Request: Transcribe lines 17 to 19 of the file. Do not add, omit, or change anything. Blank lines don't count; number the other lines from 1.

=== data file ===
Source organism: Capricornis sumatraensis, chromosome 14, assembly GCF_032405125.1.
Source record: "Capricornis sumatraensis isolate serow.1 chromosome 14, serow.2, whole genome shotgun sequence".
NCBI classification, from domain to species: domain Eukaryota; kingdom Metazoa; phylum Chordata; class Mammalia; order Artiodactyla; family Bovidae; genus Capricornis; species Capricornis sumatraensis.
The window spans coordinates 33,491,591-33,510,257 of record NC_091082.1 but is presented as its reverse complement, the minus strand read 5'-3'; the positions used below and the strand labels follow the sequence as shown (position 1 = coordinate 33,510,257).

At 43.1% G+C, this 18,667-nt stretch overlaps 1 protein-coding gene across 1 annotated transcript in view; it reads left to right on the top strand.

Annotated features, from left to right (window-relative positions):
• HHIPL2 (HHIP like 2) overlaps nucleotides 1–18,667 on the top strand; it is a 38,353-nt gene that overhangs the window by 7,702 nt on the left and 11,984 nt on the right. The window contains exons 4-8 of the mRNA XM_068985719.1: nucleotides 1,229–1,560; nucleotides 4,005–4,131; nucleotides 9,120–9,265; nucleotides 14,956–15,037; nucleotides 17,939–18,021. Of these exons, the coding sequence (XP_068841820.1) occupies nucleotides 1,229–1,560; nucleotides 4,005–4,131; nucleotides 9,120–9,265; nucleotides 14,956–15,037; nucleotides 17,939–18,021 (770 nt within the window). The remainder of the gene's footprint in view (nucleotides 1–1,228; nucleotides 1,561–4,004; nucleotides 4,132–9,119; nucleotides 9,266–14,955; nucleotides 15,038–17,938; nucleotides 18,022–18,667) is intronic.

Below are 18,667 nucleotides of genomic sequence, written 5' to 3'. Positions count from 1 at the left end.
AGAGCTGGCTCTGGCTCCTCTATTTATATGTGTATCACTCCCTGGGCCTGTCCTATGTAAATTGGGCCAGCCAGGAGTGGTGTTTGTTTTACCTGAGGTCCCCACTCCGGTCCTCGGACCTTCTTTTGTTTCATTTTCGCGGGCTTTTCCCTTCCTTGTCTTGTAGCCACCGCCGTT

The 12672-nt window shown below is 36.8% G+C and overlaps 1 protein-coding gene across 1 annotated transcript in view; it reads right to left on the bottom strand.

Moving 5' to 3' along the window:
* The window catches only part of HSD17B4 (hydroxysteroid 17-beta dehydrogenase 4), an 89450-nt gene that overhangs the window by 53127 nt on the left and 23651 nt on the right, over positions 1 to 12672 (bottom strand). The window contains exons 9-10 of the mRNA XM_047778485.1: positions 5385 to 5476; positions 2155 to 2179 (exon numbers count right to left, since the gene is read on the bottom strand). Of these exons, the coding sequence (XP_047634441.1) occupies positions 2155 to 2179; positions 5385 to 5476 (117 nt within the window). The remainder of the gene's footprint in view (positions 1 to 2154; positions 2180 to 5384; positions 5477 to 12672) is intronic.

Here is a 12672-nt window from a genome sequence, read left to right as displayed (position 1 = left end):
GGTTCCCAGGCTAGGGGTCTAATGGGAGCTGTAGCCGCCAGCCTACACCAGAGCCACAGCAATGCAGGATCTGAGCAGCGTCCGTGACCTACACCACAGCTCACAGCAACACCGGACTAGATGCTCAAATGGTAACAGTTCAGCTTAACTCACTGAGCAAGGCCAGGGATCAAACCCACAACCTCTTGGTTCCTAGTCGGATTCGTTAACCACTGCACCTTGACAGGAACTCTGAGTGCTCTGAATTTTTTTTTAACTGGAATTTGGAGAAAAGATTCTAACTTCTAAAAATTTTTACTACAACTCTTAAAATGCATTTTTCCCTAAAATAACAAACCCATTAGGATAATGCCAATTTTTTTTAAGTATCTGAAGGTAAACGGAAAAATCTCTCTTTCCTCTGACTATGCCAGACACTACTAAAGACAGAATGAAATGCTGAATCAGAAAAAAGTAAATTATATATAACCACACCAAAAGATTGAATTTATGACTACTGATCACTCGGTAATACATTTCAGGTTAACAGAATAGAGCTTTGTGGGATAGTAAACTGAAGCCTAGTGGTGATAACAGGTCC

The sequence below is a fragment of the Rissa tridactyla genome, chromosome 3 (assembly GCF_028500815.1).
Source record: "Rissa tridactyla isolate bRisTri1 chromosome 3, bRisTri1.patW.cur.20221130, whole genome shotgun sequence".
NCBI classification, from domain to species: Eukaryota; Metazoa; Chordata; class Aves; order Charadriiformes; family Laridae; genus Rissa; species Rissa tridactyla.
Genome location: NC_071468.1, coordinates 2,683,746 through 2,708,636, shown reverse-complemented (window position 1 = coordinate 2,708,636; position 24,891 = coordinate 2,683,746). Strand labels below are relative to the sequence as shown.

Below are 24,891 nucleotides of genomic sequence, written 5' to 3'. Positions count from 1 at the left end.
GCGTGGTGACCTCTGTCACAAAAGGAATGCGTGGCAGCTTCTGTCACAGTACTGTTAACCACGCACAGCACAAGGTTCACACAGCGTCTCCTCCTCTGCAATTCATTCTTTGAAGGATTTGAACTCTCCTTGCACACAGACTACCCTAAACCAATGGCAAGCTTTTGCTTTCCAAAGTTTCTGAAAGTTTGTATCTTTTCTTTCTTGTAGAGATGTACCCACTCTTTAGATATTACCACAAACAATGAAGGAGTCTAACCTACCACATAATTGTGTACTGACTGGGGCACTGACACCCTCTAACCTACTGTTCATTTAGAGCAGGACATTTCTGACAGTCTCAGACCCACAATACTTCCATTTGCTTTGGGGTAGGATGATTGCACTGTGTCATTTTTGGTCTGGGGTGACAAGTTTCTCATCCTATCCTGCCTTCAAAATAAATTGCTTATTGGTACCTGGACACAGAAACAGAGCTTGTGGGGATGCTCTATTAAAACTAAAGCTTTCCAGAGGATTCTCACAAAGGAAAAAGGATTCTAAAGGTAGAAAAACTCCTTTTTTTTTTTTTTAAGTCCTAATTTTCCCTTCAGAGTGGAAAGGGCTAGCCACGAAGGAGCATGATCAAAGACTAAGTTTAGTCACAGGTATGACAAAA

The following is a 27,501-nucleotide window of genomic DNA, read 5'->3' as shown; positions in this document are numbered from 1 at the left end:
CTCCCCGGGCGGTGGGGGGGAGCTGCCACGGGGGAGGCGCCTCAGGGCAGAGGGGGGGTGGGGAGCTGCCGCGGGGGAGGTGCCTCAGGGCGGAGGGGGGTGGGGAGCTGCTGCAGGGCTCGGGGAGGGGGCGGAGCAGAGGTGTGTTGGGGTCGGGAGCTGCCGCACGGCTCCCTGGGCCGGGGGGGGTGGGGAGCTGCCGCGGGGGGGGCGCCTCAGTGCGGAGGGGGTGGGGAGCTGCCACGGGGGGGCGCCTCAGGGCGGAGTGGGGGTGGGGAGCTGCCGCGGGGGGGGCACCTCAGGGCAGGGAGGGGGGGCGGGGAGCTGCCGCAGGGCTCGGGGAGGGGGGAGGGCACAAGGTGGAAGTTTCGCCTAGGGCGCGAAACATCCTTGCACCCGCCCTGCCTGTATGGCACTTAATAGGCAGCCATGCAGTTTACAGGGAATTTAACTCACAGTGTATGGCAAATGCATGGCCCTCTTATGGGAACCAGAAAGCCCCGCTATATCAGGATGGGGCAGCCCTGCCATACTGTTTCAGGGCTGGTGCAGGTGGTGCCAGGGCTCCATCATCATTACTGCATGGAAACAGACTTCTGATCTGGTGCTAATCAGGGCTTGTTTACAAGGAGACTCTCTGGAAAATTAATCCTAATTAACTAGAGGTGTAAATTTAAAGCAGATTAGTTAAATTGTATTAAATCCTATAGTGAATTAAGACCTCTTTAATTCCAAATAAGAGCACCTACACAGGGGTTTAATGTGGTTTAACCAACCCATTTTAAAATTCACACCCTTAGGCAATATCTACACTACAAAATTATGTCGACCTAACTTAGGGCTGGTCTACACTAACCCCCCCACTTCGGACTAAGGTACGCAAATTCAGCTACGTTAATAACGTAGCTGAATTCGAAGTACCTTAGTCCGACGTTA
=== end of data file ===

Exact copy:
NCBI classification, from domain to species: Eukaryota; Metazoa; Chordata; class Aves; order Charadriiformes; family Laridae; genus Rissa; species Rissa tridactyla.
Genome location: NC_071468.1, coordinates 2,683,746 through 2,708,636, shown reverse-complemented (window position 1 = coordinate 2,708,636; position 24,891 = coordinate 2,683,746). Strand labels below are relative to the sequence as shown.

Below are 24,891 nucleotides of genomic sequence, written 5' to 3'. Positions count from 1 at the left end.